In the municipal courts in St. Louis County, both the judge and prosecuting attorney are full-time attorneys during the day. As a result, most of municipal courts in St. Louis County hold night court though some are beginning to hold court during the day. St. Louis City Municipal Court holds multiple sessions during the day. 

These courts usually meet anywhere from once a month to once a week, depending on how big their jurisdiction is and how many cases they handle on a regular basis. Some of the courts have relatively small dockets which may only last an hour. Others have dockets lasting all night. 

For the more serious charges, if you wish to avoid a trial and work out a plea deal you can usually expect a period of probation of no more than two years along with a Suspended Imposition of Sentence. Your probation could be unsupervised, called "Bench Probation", or supervised probation. Occasionally, courts will give you limited probation which involves supervised probation until you complete your conditions of probation and pay your fines and fees; after which, you will be placed on Bench Probation for the remainder of your term.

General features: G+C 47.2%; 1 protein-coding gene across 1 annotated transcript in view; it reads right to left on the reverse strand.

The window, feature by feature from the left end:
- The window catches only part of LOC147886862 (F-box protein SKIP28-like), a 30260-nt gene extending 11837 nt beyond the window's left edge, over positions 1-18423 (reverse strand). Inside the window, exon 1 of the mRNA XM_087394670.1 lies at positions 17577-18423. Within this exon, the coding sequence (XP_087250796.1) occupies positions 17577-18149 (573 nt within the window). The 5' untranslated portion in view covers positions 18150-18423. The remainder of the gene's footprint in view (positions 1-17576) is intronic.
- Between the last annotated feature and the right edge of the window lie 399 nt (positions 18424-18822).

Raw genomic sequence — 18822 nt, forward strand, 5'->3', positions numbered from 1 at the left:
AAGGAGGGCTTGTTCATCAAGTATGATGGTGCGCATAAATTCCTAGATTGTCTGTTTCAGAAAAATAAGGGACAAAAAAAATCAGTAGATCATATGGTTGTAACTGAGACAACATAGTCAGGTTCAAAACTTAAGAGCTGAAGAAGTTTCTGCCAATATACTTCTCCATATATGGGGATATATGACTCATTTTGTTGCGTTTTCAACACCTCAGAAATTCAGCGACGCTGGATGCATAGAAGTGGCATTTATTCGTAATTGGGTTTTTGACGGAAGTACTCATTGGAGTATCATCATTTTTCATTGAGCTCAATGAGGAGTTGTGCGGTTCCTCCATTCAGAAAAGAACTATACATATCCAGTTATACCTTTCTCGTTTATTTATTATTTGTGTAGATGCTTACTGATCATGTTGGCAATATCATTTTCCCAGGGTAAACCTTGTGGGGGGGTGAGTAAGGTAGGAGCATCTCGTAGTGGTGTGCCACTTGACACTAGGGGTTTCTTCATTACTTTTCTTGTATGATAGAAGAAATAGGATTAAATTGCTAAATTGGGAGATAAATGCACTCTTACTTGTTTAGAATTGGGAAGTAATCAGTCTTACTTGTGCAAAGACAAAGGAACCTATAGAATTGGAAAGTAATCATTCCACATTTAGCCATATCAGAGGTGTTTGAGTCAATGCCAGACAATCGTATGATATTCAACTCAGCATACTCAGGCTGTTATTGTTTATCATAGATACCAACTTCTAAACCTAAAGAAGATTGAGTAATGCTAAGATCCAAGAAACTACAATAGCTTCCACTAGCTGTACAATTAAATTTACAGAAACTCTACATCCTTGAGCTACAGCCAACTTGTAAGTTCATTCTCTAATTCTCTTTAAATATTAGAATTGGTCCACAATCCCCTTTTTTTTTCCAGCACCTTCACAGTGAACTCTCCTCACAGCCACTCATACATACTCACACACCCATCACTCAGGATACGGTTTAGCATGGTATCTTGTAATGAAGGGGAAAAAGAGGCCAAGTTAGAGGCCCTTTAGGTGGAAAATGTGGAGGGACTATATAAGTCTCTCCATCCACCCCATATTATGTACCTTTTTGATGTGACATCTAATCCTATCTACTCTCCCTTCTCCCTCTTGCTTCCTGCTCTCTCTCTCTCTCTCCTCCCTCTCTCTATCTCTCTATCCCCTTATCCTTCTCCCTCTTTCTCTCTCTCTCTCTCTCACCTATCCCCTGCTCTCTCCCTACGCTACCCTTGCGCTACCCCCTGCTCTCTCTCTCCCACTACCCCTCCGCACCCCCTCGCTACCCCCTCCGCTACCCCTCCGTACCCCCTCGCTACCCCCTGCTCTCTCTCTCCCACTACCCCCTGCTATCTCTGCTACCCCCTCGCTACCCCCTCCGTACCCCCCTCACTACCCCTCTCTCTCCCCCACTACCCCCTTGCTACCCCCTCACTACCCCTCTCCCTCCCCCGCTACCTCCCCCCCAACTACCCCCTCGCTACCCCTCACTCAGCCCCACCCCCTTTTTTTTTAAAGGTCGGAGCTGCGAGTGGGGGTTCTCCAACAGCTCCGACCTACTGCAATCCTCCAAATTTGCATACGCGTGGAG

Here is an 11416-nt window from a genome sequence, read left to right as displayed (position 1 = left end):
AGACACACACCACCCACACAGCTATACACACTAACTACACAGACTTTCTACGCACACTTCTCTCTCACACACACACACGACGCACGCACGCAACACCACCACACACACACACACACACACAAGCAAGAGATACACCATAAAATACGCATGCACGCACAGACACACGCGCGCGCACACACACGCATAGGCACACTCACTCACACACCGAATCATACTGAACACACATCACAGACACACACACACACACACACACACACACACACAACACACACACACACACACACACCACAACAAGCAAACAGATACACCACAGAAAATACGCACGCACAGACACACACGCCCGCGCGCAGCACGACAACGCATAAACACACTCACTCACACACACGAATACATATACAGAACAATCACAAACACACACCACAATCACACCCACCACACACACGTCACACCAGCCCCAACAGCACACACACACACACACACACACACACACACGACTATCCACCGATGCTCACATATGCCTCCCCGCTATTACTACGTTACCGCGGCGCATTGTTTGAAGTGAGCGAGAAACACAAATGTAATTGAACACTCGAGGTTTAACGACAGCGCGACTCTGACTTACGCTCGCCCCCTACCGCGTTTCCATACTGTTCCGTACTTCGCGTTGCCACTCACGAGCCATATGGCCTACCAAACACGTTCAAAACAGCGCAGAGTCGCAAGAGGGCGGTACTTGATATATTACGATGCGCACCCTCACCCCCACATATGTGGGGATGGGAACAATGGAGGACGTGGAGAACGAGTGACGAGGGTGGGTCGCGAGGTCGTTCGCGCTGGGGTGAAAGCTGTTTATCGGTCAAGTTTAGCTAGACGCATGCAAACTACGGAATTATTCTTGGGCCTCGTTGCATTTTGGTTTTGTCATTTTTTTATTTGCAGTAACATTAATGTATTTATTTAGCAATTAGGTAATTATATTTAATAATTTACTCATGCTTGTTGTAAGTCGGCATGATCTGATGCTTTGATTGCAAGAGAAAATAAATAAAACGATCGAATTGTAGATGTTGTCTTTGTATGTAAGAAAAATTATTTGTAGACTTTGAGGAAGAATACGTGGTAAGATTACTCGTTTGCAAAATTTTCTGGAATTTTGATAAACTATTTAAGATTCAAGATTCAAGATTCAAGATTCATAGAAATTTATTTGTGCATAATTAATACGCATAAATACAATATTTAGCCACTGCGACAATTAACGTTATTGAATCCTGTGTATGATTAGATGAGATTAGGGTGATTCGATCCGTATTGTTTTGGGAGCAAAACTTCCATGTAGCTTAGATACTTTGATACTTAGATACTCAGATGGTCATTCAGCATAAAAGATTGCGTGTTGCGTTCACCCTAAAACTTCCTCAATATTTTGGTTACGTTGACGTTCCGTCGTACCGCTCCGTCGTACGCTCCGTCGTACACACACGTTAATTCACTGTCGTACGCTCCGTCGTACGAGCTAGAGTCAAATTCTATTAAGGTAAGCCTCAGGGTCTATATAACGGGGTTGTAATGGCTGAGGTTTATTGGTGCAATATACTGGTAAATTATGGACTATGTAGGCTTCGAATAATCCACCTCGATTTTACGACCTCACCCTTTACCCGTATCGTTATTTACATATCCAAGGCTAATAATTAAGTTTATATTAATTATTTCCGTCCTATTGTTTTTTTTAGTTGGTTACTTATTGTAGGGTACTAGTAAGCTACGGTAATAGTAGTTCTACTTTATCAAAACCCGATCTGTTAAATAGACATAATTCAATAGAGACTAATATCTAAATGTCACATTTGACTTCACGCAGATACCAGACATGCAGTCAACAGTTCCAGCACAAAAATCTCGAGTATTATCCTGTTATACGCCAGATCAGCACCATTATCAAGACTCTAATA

If you take the matter to trial at the municipal court level, then your case will be tried before a judge acting as both the trier of fact and the trier of law. This means there is no jury trial at this level, rather it is called a bench trial. If you were to ultimately lose a municipal bench trial, then you would have the option to appeal the case to the Circuit Court by filing a petition for a Trial De Novo ("new trial").